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William Aberhart grew up in Alberta pursuing two things. The first was striving to be the best teacher he could be and this had lead him into a position as principal in one of the largest High Schools in Calgary. The second objective was to bring the word of god to the people and over the years he had built up a ministry which used the radio to spread the word.

He had created the Prophetic Bible Institute and by the early 30's his weekly broadcasts, drew slightly more listeners the Jack Benny show, which followed his. Radio had become the internet of it's day and almost none of his listeners had meet him personally but they had come to know him form his sermons and pictures in the newspapers.

The Depression stimulated a return to faith as people searched for answers to the terrible plight which had fallen on the country. As the economic conditions sunk lower and lower, people were also willing to consider other options in he realm of political parties. Capitalism was looking like it was failing and the old rules and principles of economics were being discarded. In Quebec the Union Nationale had pushed the Conservative Party off of the political stage and taken power. The rise of the left was obvious everywhere and in Alberta people were open to something new.

In 1932 William Aberhart read a work by Major C.H. Douglas regarding Social Credit. The basis of Douglas's economic thesis was that a slow down in the economy was the result of not enough currency circulating. Aberhart adopted this theory and upon reviewing the situation in Alberta felt that there was a surplus of food, resources, produced goods, housing and any other basic requirement. What was lacking was a manner to exchange the items and with barter a system of the past, for a large developed economy, the lack of paper money, gold, coins, currency in general was slowing down the economy. What was needed was a way of introducing currency or script back into the system which would get people spending again, hiring, producing more and hence stimulate the economy.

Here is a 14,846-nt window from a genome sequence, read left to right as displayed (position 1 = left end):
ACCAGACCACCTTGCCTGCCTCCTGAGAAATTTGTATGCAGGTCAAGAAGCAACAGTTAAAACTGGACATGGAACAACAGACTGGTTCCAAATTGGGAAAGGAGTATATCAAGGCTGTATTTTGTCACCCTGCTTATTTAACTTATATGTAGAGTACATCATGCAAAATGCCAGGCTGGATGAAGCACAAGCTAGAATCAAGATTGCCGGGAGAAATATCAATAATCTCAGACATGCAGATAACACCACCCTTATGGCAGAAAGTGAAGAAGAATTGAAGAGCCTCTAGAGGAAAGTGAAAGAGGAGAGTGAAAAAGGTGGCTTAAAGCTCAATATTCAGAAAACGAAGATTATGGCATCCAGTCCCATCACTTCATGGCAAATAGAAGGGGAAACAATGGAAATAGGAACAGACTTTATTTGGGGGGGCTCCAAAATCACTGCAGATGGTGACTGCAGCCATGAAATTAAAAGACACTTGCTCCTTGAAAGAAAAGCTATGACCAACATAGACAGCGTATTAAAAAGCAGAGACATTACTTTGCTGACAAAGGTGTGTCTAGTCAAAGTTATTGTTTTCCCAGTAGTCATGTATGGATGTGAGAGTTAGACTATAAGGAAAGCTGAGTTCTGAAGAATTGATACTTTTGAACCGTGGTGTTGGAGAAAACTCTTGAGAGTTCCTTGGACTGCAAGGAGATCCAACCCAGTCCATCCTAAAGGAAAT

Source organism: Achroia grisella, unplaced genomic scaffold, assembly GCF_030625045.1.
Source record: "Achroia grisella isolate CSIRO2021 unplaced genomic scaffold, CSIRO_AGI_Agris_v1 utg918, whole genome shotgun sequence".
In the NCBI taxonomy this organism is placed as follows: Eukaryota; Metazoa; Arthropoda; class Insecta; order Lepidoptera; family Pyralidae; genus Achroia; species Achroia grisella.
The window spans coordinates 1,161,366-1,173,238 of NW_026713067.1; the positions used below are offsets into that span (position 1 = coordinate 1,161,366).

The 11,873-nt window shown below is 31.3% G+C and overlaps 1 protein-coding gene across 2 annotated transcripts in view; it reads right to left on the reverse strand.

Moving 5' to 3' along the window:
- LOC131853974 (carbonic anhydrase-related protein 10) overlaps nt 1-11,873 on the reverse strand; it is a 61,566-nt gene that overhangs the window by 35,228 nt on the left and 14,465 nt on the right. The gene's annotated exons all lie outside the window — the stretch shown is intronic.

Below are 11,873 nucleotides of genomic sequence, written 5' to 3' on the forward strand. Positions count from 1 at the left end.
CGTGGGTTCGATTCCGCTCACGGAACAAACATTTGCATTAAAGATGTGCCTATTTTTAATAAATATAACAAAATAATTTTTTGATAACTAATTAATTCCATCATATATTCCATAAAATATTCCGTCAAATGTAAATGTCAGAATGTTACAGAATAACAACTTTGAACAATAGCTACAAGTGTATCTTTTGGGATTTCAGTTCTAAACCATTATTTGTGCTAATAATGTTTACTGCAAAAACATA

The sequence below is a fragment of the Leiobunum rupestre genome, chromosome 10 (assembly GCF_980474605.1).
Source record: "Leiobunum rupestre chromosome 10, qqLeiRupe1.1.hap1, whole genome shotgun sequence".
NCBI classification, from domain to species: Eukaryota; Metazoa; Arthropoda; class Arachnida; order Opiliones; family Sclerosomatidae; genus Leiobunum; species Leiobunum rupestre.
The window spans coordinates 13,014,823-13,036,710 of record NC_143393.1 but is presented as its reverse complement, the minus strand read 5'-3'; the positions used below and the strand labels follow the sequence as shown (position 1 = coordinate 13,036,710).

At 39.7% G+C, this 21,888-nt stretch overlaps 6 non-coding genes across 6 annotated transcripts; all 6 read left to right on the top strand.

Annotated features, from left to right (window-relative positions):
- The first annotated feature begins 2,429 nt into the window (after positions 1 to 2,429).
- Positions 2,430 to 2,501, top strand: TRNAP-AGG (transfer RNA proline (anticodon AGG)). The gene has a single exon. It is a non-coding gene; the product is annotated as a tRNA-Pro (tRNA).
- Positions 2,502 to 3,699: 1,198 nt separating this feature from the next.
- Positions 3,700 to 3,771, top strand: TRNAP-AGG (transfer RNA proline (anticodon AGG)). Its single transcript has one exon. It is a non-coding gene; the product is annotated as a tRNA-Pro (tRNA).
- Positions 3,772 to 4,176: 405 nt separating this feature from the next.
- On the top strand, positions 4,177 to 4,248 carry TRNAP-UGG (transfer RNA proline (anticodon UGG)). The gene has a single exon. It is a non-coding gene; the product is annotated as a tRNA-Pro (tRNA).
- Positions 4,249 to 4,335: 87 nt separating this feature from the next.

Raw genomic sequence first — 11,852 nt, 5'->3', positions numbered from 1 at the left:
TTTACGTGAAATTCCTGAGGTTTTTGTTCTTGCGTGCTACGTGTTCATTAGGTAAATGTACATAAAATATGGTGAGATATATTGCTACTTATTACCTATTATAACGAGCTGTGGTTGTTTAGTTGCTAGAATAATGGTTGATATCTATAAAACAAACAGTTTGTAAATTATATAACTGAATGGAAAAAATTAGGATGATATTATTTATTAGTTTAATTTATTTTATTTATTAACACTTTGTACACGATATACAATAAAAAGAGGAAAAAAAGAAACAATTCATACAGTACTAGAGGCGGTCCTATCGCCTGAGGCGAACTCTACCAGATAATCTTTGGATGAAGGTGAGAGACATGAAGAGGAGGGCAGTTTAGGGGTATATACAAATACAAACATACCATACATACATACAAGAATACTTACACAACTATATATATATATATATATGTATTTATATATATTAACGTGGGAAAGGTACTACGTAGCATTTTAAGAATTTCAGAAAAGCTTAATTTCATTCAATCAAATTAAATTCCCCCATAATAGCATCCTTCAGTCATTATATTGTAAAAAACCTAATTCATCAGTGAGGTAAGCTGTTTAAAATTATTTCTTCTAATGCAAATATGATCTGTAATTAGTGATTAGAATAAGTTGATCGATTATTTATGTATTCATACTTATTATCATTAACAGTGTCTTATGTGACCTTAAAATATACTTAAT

William Aberhart felt that the solution would be for Alberta to take control of it's own monetary system and get money flowing again and hence stimulate the economy. He proposed that every person in Alberta, man, women or child, should get $25 a month and if the Federal Government could not or would not help in this plan then Alberta should issue it's own form of script and go it alone.

Aberhart had a first believed he could promote these ideas on his radio show and through his congregation but quickly realized that he would have to take direct political action himself. He made an attempt to convince the United Farmers of Alberta, the party in power in Alberta, to adopt his "social credit" policy but they refused. He hen decided to form and support a Social Credit Party which would run against the U.F.A. in an upcoming Provincial election. This proved to be good timed due to the fact that the both the U.F.A. Premier John Brownlee and his Finance Minister had both been involved in scandals concerning mistresses and divorce.

Aberhart railed against the sin and corruption of the government and promised each Albertan their $25 a month to get things going again. on August 22, 1935 the electorate went to the polls in massive numbers and voted Social Credit, giving hem 56 of 63 seats in the Province. Aberhart did not run in the election ran and was elected in a by-election shortly thereafter, taking his seat and the office of Premier of Alberta.

Aberhart immediately began to execute all of his plans and theories but once Alberta began to print and distribute their own money or script, the courts intervened and ruled that monetary powers did not lay with the Provincial governments and that Alberta could not print it's own money. Although the theories of Social Credit failed to materialize as a working set of rules, Aberhart proved to be a popular Premier and the Depression had  ending by the time another election was called. He died in 1943 and Earnest Manning became the new Social Credit Premier of Alberta. The Social Credit movement spread to British Columbia and the part stayed in power in both provinces for several decades. (BC until the 1990's and Alberta the 1970's) 

By G Scott staff writter,  2012 - - section:eras, subsection Crash Despression